Here’s a story you won’t see in Wal-Mart’s Annual Report. It comes from an Arkansas court case in May of 1998. At approximately 9:30 pm on the night of April 17, 1995, Mitchell Skinner and Patric Patterson drove to the Wal-Mart supercenter in Searcy, AR, and parked their vehicle in a space close to the door. For 30 minutes or more, the two sat in their care smoking marijuana and methamphetamine. Later, both men left the car and proceeded to the front of the store, where Skinner watched as Patterson pretended to make a phone call and play a video game. Patterson carried a 12 inch knife in his pants, which created a huge bulge in his pocket. After the two had pretended to make a phone call and play video games for ten minutes, they sat down on a bench in front of the store. They spent ten to fifteen minutes on the bench, during which time Patterson made comments of a sexual nature about various women as they entered the store. Skinner was shaking due to his consumption of methamphetamine, and he returned to the car. Around 10:15 pm, Carla Willmon Jones arrived at the Wal-Mart Supercenter, parked her car,and entered the store. While she was shopping, Skinner and Patterson moved their car to a parking space near hers. When Jones returned, Patterson approached her and asked for assistance starting their car. Ms. Jones refused. When she opened her car door, Patterson shoved her inside her car. The two men then drove her car to a nearby business and forced her into the trunk, and then returned to Wal-Mart to pick up their vehicle. Later that evening, Skinner and Patterson raped and murdered Carla Willmon Jones. Roy Willmon, acting on behalf of his deceased daughter, brought a wrongful death action against Wal-Mart for negligently failing to implement feasible precautions and failing to use ordinary care to maintain the store premises in a safe condition. Wal-Mart denied being liable in any way, and asked the courts to throw the case out. The district court ruled that Wal-Mart had “no duty of care” to Ms. Jones. When Roy Willmon went to Circuit court on appeal, he lost there too.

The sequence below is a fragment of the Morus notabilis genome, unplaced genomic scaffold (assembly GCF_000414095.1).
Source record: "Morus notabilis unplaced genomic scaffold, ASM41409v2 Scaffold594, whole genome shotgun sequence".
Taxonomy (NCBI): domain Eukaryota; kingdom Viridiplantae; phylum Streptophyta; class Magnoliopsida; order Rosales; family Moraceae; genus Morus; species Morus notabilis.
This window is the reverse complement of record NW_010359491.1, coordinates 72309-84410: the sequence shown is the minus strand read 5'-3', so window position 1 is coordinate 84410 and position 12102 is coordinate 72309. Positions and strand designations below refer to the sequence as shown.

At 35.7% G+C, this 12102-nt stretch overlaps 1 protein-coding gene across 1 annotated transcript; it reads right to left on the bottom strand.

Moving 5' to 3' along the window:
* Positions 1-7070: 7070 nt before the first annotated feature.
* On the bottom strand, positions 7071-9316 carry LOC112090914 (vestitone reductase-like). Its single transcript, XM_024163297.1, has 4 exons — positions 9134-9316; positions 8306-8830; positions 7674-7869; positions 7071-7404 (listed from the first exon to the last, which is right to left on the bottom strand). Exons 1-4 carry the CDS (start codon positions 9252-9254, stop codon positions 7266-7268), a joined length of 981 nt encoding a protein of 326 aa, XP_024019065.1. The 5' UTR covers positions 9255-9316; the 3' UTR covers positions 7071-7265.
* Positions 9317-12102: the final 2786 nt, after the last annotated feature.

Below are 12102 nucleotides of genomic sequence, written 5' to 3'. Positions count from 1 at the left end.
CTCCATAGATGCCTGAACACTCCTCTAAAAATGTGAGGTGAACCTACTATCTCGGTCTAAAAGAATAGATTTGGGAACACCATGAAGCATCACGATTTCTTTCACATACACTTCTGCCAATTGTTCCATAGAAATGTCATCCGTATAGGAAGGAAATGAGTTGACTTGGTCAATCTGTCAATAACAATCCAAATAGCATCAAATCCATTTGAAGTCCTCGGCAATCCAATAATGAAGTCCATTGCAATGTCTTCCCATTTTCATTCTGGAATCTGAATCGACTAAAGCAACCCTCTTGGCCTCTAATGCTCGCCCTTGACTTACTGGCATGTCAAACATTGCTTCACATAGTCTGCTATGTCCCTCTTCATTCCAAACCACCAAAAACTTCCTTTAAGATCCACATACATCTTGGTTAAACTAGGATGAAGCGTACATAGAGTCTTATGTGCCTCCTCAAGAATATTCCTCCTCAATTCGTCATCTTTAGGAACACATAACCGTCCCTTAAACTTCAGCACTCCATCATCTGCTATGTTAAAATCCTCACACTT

Wal-Mart stores attract more than shoppers. Shoppers who are injured or hurt in superstore parking lots should not expect companies like Wal-Mart to accept any responsibity for what happens to them.